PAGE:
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The Sky-scrapers
B. Carradine.
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TOPIC and SUBTOPIC: Stature Thought To Be Great, Compared With True Greatness.

TITLE: The Sky-scrapers

I obtained some lessons from observing the sky-scrapers in New York City.

As they rise from a height of twenty to forty stories, it is marvellous how the other buildings in the neighborhood shrink into insignificance.

Tenements that were six and seven stories high were considered gigantic a few years ago, but now in the vicinity and presence of the lofty modern structures look as pigmies would appear standing in a group of giants. Of course they were great when there was nothing greater around, but when something really large and lofty came on the scene, how little these formerly imposing houses now seem.

With the parable in brick, iron and stone before us, I had at once the explanation why some pastors and evangelists are regarded as great in certain remote districts and sections of the country. The people are immovably convinced that these men are big, and that there are none in pulpit and on platform that are greater.

The explanation is that they themselves never saw greater men. There are immeasurably superior thinkers, reasoners and speakers, but not having beheld them in their village and settlement, they are to that community as though they were not, had never been, and could never be.

It is really amusing to behold these same overestimated individuals at a great camp, or in a General Conference, where real pulpit giants are present. The several story building finds itself in company with a number of forty-story intellects; men whose heads touch the sky, whose minds, souls and lives are full of great purposes, mighty activities and tremendous achievements. We stand amazed at their loftiness of character; the upper floors of thought; every mental room full, and the elevators going all the time. The cottage is in the presence of a neighborhood of skyscrapers! My, how little some of us look at such a time! And how small some of us feel!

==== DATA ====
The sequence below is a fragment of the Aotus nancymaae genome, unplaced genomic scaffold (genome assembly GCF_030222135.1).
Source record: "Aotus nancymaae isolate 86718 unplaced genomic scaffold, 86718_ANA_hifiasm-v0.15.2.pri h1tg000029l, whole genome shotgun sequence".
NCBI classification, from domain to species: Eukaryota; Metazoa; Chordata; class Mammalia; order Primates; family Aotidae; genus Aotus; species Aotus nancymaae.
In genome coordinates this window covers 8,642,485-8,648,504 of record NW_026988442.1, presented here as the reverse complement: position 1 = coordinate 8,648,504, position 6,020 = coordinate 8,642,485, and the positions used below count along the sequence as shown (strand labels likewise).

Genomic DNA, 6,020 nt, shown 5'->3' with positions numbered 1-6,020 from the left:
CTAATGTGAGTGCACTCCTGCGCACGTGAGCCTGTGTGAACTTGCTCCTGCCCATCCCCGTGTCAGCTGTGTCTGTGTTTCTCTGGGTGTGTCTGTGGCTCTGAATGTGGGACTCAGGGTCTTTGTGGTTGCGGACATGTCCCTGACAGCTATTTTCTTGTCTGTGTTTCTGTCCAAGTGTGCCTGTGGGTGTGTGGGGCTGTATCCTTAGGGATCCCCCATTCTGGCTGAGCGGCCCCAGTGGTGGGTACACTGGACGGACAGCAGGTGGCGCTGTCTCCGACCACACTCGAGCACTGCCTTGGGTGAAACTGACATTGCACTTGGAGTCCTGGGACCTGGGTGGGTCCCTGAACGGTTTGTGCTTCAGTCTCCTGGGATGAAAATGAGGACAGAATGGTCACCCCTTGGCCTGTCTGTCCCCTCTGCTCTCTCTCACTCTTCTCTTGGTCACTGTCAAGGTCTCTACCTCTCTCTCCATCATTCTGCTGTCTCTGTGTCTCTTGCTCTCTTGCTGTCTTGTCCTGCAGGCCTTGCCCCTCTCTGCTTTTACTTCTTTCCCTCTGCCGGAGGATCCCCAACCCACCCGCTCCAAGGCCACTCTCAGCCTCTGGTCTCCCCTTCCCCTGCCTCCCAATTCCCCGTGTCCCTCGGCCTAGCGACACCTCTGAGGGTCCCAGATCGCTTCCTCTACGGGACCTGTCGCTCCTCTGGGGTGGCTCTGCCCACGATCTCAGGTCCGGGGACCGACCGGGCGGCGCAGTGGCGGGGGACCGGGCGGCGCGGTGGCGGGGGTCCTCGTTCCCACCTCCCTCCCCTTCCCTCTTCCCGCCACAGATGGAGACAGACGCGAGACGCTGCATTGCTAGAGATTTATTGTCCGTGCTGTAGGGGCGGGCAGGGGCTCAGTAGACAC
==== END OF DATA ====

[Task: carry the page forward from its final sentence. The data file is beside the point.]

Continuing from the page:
Then how glad such individuals are to be overlooked on such occasions. Not one, in spite of his fame in Persimmonville, would dare to cross swords with one of the polemical giants of the great ecclesiastical gathering.

A brim or goggle-eye perch is a whale among minnows, but is itself less than a sardine when thrown among whales. And so the pulpit wonder of Raccoon Hollow, and OPossum Bend is simply nowhere in the crowded camp meetings of two hundred pastors and preachers; or at a mighty assembly where the greatest thinkers, writers and speakers of Christendom have been drawn from all the nations.

The overrated brother is all the more content to be unnoticed, and not called on to preach at the camp or conference, inasmuch as the sermons on which he got his fame in Persimmonville and Goose Pond P. O. were taken from some of the leading preachers and evangelists at different camp grounds. In fact he took five from one evangelist at a single camp ground. Alas, Master, it was borrowed!

So it was with a smile I contemplated the five and six-story buildings in New York City and noticed how small they appeared in the midst of the Skyscraper District. They used to look big, but now seem to be shrinking in on themselves in the presence of the really great and colossal in architecture.

And the smile deepens when we see the same thing reproduced in life, and observe how the self-inflated, and the self-overvalued shrink and fade when thrown in the company of those who tower far above them intellectually and spiritually.

Just so we have seen the Moon put on a sickly smile and take a back seat in the West, when the Sun, from whom it borrowed all its light, appeared in its strength and majesty on the platform in the East.

Living Illustrations By B. Carradine.

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